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Can your tri suit actually make you faster? The latest tech and how it could help your race day performance

The latest tri suits have taken aerodynamics and technical features to the next level. We look at what goes into creating the fastest tri suits – and how much quicker upgrading your kit could make you on race day.

Writer & Long Course Triathlete
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In recent years, tri suits have become more technical than ever. Fabrics have been engineered to optimise hydrodynamics, aerodynamics and cooling. Manufacturers rigorously test tri suits in wind tunnels and velodromes to maximise performance. From the humble beginnings of tank tops and swim suits in the early years. Nowadays tri suits are almost as high tech as the bikes we ride or the running shoes we wear. And all of this innovation has led to some pretty bold claims about just how much time your tri suit might be able to save you out on a triathlon race course.

We dive into the latest trends and innovations in tri suit product technology. Take a look at the watt-saving claims product designers are making, and what that means for the everyday triathlete. And we try to answer the question: can your tri suit actually help to make you faster?

Across the board, most tri suits are now coming equipped with features such as hydrodynamic fabrics to help you glide through the water on non-wetsuit swims. A second-skin fit to reduce drag. And features such as UV protection and fast-drying chamois pads to ensure maximum comfort and protection over the longer distance races.

But as triathletes look to grasp every marginal gain possible, some of the industry-leading brands are now taking their development of fabrics and materials to go beyond the pure fit and function element. Tri suits are becoming a key kit consideration in the pursuit of better performance.

Innovations in tri suit fabric textures

Many tri suit brands have been experimenting with different textures and fabric profiles in recent years. And now some of the leaders are moving away from the go-faster striped fabrics we’ve become accustomed to seeing on the sleeves of many tri suits, in favour of dimpled materials or raised dots. TRI-FIT for example have implemented ‘bumpy’ AeroWaffle and Hex Dynamic fabrics on their latest tri suits, which they say helps to reduce drag and improve airflow.

‘Bumpy’ fabric might sound counterproductive. When we think streamlined, we tend to think smooth. But these micro-elevations in tri suit fabrics are actually said to reduce the overall air turbulence a rider creates, by creating a grippy surface that forms a small layer of air on the tri suit which in turn reduces air resistance. In simple terms, that means you’ll cut through the air faster for less effort.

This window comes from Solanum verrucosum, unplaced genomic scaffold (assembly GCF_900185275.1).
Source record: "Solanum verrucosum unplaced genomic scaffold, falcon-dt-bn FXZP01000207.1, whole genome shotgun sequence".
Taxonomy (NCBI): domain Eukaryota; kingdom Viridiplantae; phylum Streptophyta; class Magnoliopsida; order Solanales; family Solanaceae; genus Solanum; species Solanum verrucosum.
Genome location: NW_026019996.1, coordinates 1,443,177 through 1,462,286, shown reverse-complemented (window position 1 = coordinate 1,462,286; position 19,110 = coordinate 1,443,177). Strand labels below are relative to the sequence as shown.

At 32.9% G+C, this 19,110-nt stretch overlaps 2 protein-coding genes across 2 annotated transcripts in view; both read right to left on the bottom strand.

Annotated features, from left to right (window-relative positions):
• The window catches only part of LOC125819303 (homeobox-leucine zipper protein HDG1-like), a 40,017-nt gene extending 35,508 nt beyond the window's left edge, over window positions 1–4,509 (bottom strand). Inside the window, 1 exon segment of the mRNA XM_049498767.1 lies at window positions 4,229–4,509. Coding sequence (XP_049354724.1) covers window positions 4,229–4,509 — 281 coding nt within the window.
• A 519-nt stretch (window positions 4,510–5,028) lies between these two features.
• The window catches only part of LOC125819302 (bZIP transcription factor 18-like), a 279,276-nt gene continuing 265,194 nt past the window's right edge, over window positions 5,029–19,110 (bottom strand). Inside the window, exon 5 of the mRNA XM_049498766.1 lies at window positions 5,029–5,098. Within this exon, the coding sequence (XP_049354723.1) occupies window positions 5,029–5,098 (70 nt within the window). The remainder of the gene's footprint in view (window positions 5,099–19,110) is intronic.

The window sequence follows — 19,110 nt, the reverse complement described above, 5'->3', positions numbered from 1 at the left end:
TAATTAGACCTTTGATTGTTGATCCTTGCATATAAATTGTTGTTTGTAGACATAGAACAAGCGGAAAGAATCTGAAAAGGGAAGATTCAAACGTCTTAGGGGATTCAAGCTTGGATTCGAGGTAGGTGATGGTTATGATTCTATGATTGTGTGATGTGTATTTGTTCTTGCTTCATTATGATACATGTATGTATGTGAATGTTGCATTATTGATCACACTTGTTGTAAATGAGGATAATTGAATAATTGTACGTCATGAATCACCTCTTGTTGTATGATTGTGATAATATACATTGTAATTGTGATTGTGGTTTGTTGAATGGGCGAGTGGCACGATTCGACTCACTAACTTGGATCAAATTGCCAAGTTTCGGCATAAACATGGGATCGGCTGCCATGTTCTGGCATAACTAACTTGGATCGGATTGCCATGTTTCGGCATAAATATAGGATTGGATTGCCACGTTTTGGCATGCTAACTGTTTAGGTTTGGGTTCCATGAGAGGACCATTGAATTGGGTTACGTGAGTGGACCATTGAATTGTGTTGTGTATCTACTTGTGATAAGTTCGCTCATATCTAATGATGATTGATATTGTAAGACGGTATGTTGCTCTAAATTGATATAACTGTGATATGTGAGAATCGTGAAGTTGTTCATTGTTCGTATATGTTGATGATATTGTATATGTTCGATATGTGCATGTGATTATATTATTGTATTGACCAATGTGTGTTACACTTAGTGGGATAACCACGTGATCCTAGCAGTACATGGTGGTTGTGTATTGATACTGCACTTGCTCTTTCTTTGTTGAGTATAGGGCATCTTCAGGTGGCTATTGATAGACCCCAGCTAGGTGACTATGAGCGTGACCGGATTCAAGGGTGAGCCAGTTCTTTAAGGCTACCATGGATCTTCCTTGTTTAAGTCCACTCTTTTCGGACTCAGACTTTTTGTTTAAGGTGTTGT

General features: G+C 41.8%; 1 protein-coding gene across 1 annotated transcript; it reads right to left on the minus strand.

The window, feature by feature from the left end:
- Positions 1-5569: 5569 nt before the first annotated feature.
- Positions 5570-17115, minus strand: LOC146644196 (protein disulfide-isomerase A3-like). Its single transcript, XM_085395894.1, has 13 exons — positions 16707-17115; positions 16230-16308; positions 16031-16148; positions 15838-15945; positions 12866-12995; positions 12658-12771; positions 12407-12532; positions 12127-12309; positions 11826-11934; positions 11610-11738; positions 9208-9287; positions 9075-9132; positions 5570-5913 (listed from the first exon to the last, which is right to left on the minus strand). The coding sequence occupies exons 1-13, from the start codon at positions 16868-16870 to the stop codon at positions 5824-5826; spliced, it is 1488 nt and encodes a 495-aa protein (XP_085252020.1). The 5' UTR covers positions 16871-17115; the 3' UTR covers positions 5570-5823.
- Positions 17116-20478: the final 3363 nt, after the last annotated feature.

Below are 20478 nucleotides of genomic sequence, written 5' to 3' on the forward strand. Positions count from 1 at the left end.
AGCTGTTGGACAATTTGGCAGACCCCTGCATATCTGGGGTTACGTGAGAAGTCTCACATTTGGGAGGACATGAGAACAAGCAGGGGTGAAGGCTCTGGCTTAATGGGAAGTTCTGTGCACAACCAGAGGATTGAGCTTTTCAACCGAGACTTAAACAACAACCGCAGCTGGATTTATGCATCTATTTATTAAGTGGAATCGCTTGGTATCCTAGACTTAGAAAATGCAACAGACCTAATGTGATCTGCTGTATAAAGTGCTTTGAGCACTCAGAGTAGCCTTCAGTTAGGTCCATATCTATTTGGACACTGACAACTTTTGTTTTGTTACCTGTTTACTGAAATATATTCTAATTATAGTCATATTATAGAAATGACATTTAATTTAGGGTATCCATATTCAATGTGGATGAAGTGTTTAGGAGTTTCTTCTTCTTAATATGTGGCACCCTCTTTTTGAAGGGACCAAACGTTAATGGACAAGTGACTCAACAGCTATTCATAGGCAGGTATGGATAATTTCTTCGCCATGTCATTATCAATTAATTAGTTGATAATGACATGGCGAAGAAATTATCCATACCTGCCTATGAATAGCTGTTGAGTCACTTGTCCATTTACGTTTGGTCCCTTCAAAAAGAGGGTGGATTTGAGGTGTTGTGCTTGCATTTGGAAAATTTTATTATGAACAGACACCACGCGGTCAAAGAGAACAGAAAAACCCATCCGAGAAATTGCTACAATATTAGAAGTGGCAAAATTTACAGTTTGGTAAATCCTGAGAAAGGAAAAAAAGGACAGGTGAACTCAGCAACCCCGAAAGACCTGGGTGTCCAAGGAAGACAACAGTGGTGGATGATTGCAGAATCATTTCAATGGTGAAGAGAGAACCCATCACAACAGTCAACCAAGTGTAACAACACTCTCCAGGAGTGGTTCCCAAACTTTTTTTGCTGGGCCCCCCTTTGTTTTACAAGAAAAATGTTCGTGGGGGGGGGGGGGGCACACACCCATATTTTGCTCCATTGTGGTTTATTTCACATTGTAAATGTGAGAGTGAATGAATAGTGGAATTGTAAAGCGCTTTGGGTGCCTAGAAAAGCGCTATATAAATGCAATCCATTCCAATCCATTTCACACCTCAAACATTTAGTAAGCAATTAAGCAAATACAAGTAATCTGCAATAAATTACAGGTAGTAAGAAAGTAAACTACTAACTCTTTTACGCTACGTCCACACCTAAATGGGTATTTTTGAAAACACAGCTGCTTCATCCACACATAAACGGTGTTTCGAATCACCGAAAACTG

The texture of tri suit materials is continuously being optimised for the maximum aerodynamic savings. Some products on the market even make use of a variety of different textures within one suit, depending on how air tends to flow past a particular area.

Imogen Simmonds on the bike at Ironman Finland
Professional triathlete Imogen Simmonds

In triathlon, it’s becoming more widely accepted that – when it comes to aerodynamics – fabric is faster than skin. That’s shown by the number of elite triathletes now choosing to wear aero calf sleeves or even taking the time in T1 to put aero socks on. Sam Laidlow’s decision to wear aero socks at the IRONMAN World Championships in Nice is a prime example of this.

The bike split in a triathlon is starting to look more like a cycling time trial race, with a focus on finding aero gains wherever possible. This means that the specific type of fabric used and its placement are increasingly becoming points of innovation for tri suits.

Cooling materials and built-in heat management

If transition is the 4th triathlon discipline, then managing the heat may well just be the 5th. With conditions at many of the headline triathlon events in the race calendar seemingly getting hotter and hotter, being able to perform in hot climates is becoming a bigger factor. Alongside performing specific heat training protocols, triathletes are also placing emphasis on cooling when it comes to their race day kit choices.

Coldblack® technology is something we’ve started to see being implemented across various tri suit brands. It’s a textile finishing technology which reduces the amount of heat absorbed by fabrics, even in darker shades. Ideal, if you don’t fancy replicating Kristian Blummenfelt’s all white ensemble from the Tokyo Olympics.

But some tri suit designers are now taking cooling a step further with innovative materials and design features. These include targeted mesh-panelling, ultra-lightweight fabrics (though sometimes at the cost of durability) and the use of specific materials such as Graphene to distribute body heat more effectively.

At Ryzon, Graphene Gridflow Technology (GGT) is an innovative approach used to optimise thermoregulation in our latest tri suit. Graphene Plus is a versatile material known for its high electrical conductivity, remarkable strength and flexibility and it plays a central role in this ground-breaking technology. The material’s conductivity becomes a superpower for triathletes, efficiently conducting cold to specific areas of the body during competition.

Markus Konrad, RYZON

One of the most simple, but effective, innovations we’ve seen in tri suit design recently is the integration of strategically placed ‘ice pockets’ to help athletes make the most of ice and cold sponges at aid stations out on the triathlon run course.

In our latest tri suits, we’ve added an IceDrip Cooling pocket to the back of the neck. Triathletes can fill this with ice at the aid station, and it then provides slow-release cooling to reduce body and skin temperature.

Dan Evans, TRI-FIT

What impact does this tri suit tech have on performance?